All during the Spanish 4 year, Powell hunched over his Spanish 4 textbook inking in his traditional humorous decorations, most of which had to do with providing excretions in various forms and exaggerated body parts to the folks in the photographs and illustrations.
But that spring day, he added something new to his arsenal. Was it Dali who had a blue period, and then a green period, or whatever? Well, Powell added something new to his folio, and the something new was carpenter ants.
He began to draw lines of carpenter ants winding up and down the margins, in and out of the text, up the pant legs of people in photographs and into their noses and ears. And he put a lot of effort into his work. His carpenter ants weren’t your run-of-the-mill black blobs. Oh, no. He carefully sketched in the tiny little segmented bodies and the tiny little legs of each and every ant. No detail was too small for Powell.
If you’re sitting bored silly in a hot, stuffy Spanish 4 class taught by a neurotic young teacher and somebody holds up a textbook for you to look at and you stare at it, trying to understand what you’re looking at, and you suddenly realize it’s lines and lines of carpenter ants winding their way through the text and pictures, it’s funny . I don’t care who you are. I don’t care if the guy holding up the book is Powell and you’re Shadowski or not. You’re going to laugh.
Señor was writing a homework assignment on the blackboard. The fact that he had his back turned to the class was what gave Powell the opportunity to display his artwork. Shadowski burst out laughing, and so did I (I should have mentioned that I sat right behind Powell), and so did several of the girls who sat in our immediate vicinity.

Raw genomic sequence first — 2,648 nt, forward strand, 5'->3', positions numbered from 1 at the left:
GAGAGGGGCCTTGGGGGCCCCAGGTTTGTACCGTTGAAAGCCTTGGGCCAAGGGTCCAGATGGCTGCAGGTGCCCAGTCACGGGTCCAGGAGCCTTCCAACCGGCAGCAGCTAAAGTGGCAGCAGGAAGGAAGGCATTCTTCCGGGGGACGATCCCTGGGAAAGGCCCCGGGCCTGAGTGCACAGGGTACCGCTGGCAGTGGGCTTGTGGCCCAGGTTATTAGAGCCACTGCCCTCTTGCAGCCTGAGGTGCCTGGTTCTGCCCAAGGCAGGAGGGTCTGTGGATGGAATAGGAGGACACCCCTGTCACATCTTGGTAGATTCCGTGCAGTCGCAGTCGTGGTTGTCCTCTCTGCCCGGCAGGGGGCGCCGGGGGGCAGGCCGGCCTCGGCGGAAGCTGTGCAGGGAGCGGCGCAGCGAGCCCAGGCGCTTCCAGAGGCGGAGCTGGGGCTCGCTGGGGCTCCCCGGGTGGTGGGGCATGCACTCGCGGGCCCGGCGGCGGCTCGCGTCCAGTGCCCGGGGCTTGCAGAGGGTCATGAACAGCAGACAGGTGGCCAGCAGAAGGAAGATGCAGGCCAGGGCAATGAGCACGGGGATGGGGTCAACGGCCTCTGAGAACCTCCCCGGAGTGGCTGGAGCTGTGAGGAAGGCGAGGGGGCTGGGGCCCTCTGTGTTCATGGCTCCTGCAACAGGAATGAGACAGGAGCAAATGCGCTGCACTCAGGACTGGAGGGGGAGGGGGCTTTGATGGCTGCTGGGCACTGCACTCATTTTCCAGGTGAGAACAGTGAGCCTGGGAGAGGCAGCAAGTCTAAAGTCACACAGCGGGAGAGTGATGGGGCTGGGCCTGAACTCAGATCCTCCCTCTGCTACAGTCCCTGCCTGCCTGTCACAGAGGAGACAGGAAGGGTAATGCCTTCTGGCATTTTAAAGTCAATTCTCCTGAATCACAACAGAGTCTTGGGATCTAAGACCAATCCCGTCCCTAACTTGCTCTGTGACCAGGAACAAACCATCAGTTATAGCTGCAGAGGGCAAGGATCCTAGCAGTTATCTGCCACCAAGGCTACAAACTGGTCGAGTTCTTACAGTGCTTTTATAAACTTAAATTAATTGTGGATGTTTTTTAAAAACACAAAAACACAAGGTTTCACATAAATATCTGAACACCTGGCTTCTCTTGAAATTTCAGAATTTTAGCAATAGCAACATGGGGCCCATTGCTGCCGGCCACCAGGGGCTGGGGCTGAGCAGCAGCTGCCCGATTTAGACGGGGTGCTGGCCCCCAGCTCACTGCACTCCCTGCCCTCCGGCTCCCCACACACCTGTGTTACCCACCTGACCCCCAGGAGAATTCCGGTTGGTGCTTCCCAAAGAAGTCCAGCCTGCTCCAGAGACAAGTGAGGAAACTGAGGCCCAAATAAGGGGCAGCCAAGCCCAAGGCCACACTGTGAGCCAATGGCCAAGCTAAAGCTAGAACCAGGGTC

On hearing the sudden burst of laughter, Señor spun around, glared, and slammed the book he held onto his desktop with a loud bang. The loud noise startled Shadowski and he sat up straight as a board.
“Señor Shadowskii. Qué hace usted?”
And I may be misremembering this because it’s been a long time since I had any reason to speak Spanish, but what I mean to indicate the teacher said was, “Mister Shadowski. What are you doing?”
What Shadowski meant to say in reply was, “Nada, Senor.” Pronounced nah-dah. Which means, “Nothing, Sir.”
What he actually said was, “Nadie, Senor.” Pronounced nah-dee-yay. Which means, “Nobody, Sir.”
Spanish 4. That’s Spanish 1, then Spanish 2, then Spanish 3, and finally Spanish 4 – and Shadowski thought nadie meant nothing.
The laughter this time was universal.
Shadowski looked around, pleased with himself. Señor pounded on his desk and then pointed dramatically toward the classroom door.
“Shadowski. Office ,” Senor screamed.
Powell raised his hand.
Senor glared at him. “What.”
Powell said conversationally, “I’ve been thinking it over, and I really feel that I ought to go to the office, too. Seriously.”
The crowd went wild.
Senor pointed at the door again.
“Go,” he screamed.
Powell pointed at his chest. “Moi?”
More, and louder, laughter. French. See?
Senor screamed, “All of you. Get out.”
Our class straggled down that long, long hallway toward the office. I’m pretty sure I heard at least one of the studious girls sniffle. It seemed like it took a long time before we arrived in the office doorway.
There were three secretaries who worked in the office. They all had tight perms and bad attitudes. One of them looked up as we reached the open doorway and a look of horror mingled with fear spread over her face as she took us in. Fortunately for her, and probably for us, too, our good buddy the guidance counselor, holding a coffee cup in one hand and what might have been a jelly donut in the other, happened to be standing near her desk.
“Ho,” he said, taking in our large number. “Let’s go over to the library. There’s more room over there.”
He ushered us across the hall to the library and we all settled around tables. I noticed several of the girls looked a little ashen, and one or two of us might’ve smelled like teen spirit.
The guidance counselor said, “So, Shadowski. What’s up? Powell?”
Powell said, “We got kicked out of class, sir.”
The guidance counselor said, “What. All of you?”
Shadowski said, “Yup.”
The guidance counselor scratched his tummy. “What for?”
Powell shrugged. “We were screwing around.”
The guidance counselor looked a little flummoxed. “Huh.” He looked around the big room and he might have been looking for a little counseling himself, but he didn’t find any.
“Huh,” he said again. Then he stood up from the table and gave the surface several gentle pats before turning to leave. “Well,” he said over his shoulder, “Don’t do that anymore.”